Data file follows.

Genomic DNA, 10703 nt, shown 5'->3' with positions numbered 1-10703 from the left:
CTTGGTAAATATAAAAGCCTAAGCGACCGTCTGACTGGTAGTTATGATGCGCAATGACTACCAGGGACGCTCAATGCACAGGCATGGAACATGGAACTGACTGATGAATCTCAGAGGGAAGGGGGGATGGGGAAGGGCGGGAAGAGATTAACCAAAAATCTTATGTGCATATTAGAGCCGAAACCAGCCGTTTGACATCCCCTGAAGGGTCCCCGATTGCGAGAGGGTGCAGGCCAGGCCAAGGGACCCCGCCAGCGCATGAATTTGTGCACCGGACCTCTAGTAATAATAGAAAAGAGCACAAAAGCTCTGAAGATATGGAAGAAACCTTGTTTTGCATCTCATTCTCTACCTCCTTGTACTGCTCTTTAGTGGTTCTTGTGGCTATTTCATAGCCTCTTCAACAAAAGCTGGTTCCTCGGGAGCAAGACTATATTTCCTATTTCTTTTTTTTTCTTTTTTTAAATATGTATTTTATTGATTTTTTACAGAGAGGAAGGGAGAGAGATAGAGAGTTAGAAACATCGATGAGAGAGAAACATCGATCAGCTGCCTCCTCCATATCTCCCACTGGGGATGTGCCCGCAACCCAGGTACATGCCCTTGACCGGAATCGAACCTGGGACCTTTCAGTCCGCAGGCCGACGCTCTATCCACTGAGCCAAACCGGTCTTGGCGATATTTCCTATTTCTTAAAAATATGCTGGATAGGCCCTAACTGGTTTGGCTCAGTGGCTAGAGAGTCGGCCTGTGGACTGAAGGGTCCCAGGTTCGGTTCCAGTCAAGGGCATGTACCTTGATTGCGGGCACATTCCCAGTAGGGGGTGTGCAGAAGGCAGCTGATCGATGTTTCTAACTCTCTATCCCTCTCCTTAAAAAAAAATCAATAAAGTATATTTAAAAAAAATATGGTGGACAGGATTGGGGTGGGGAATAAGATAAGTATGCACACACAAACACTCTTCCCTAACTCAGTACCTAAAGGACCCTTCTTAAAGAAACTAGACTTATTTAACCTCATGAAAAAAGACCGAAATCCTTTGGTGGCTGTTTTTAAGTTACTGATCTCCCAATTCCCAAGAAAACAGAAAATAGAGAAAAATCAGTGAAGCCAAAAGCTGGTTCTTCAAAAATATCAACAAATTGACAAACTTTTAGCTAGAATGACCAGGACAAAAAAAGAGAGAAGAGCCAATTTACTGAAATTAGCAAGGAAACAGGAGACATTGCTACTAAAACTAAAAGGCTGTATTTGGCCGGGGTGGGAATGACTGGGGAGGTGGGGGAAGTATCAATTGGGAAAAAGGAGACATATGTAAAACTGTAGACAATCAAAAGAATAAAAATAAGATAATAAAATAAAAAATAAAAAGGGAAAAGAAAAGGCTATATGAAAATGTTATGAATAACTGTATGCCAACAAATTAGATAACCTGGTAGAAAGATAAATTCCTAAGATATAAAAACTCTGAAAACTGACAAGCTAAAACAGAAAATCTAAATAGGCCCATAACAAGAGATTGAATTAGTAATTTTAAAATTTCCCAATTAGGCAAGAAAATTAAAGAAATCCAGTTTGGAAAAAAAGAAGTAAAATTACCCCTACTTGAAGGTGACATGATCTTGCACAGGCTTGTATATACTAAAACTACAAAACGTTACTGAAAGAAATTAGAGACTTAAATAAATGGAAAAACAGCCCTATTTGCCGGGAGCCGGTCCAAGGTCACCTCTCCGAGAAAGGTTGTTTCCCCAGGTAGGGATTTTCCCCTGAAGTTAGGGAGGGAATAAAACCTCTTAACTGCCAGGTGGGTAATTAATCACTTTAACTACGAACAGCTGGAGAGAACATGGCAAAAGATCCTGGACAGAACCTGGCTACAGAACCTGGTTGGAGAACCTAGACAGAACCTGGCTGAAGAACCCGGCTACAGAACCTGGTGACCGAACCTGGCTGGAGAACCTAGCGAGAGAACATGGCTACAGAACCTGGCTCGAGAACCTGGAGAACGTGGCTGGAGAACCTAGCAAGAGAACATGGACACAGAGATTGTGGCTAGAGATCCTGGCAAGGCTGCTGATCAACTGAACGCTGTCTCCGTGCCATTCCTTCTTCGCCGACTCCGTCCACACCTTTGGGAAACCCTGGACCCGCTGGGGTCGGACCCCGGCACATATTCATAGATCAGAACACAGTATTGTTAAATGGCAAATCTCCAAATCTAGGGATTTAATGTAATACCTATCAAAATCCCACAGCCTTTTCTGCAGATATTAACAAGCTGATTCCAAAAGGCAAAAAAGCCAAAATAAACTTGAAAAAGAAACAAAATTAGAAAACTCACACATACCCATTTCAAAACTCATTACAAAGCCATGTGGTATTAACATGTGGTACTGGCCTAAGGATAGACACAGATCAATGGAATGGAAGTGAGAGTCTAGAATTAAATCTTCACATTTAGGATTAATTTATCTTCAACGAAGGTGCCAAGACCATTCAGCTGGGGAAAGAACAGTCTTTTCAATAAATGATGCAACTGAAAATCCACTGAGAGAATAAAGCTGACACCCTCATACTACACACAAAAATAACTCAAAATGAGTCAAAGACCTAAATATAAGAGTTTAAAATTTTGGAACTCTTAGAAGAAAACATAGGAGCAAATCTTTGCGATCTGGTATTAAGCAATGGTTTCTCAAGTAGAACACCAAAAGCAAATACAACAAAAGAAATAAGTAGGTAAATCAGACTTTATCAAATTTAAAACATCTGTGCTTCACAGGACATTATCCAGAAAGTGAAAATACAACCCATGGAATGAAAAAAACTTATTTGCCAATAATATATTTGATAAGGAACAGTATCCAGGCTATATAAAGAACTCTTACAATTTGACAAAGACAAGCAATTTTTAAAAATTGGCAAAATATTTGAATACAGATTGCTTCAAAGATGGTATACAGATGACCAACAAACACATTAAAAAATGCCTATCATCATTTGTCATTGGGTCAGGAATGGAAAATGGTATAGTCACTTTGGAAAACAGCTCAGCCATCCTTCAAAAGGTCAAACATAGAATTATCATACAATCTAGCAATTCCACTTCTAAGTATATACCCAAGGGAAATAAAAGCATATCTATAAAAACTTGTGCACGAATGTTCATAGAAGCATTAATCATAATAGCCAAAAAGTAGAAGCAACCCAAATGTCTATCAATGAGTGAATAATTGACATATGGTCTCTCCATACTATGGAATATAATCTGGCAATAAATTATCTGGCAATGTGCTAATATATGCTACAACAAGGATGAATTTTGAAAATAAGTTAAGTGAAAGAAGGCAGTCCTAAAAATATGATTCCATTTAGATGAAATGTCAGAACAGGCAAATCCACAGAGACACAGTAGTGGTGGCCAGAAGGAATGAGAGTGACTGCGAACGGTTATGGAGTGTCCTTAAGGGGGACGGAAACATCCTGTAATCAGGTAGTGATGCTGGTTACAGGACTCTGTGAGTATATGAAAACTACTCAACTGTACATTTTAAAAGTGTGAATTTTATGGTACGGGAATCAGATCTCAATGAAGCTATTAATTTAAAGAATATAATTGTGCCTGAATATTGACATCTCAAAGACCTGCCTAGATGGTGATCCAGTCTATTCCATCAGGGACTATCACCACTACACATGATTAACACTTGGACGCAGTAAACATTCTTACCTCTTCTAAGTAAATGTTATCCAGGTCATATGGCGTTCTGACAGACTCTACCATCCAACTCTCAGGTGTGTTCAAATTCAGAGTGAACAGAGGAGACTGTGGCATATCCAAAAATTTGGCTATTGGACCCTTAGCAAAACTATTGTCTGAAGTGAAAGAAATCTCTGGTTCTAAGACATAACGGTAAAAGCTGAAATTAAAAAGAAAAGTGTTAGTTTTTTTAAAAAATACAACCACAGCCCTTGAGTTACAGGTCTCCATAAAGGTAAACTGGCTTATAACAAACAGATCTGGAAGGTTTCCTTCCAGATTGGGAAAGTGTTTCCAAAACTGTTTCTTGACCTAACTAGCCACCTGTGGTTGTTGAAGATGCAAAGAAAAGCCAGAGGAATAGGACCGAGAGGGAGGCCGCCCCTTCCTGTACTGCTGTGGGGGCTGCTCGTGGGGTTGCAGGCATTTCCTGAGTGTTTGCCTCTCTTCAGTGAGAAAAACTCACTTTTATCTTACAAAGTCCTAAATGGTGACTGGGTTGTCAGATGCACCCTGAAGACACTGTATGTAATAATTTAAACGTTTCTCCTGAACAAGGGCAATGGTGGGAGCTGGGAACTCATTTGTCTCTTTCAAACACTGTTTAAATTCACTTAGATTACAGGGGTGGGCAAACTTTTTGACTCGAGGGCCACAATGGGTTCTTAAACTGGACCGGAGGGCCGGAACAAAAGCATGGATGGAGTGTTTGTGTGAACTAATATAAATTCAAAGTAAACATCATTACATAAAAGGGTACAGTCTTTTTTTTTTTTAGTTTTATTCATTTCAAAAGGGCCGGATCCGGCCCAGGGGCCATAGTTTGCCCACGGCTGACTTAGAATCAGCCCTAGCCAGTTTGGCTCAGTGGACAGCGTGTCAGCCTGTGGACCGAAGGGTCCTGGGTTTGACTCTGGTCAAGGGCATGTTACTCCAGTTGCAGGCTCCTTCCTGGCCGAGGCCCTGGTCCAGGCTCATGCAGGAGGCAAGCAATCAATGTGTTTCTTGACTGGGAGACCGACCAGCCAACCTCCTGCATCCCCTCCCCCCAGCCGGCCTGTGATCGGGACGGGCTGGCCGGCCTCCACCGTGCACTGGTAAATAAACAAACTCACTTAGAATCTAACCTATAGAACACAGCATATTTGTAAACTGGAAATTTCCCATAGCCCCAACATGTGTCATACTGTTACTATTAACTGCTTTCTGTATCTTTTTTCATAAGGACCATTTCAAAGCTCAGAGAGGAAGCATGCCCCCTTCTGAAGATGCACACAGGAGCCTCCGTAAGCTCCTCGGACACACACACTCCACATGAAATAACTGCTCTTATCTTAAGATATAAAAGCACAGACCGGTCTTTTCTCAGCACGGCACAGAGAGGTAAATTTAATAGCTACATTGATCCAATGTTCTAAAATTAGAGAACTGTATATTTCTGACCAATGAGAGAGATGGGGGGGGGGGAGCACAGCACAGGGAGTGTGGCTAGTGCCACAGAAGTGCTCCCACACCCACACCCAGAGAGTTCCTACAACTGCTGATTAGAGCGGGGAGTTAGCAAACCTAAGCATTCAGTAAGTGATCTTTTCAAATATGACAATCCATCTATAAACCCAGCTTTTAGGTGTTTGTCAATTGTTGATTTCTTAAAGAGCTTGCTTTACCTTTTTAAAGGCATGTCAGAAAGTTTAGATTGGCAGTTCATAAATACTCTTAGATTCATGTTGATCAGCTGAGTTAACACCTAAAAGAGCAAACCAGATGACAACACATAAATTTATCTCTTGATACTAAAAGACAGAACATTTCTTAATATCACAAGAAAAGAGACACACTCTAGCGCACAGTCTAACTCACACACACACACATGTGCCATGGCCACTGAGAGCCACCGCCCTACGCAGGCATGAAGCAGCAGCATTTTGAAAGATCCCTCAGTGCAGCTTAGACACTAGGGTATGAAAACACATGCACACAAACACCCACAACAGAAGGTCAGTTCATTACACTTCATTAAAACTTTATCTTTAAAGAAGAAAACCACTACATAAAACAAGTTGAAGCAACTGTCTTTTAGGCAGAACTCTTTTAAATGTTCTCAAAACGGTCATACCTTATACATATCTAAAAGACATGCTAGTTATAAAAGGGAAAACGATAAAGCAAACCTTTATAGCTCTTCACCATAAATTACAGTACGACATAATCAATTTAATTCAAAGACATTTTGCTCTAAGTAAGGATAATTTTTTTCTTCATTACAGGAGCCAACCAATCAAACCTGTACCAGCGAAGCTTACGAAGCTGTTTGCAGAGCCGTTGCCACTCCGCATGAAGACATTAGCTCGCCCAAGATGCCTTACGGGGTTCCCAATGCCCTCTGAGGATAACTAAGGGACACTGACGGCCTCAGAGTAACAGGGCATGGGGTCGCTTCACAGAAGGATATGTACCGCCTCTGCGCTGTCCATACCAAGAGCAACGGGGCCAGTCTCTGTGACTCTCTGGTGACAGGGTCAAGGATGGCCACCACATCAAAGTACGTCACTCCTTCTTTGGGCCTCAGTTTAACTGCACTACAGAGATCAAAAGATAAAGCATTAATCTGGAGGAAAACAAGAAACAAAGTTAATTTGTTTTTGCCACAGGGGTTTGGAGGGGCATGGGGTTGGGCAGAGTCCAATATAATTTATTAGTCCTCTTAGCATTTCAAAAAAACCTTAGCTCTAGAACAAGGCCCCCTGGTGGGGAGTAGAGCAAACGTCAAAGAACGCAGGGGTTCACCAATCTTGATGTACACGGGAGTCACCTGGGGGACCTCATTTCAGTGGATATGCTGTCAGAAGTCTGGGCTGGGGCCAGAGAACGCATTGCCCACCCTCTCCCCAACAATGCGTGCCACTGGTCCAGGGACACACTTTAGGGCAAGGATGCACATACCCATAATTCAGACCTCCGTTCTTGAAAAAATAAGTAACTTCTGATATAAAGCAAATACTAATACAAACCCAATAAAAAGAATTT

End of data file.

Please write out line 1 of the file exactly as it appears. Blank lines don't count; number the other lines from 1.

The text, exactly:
Genomic DNA, 10703 nt, shown 5'->3' with positions numbered 1-10703 from the left: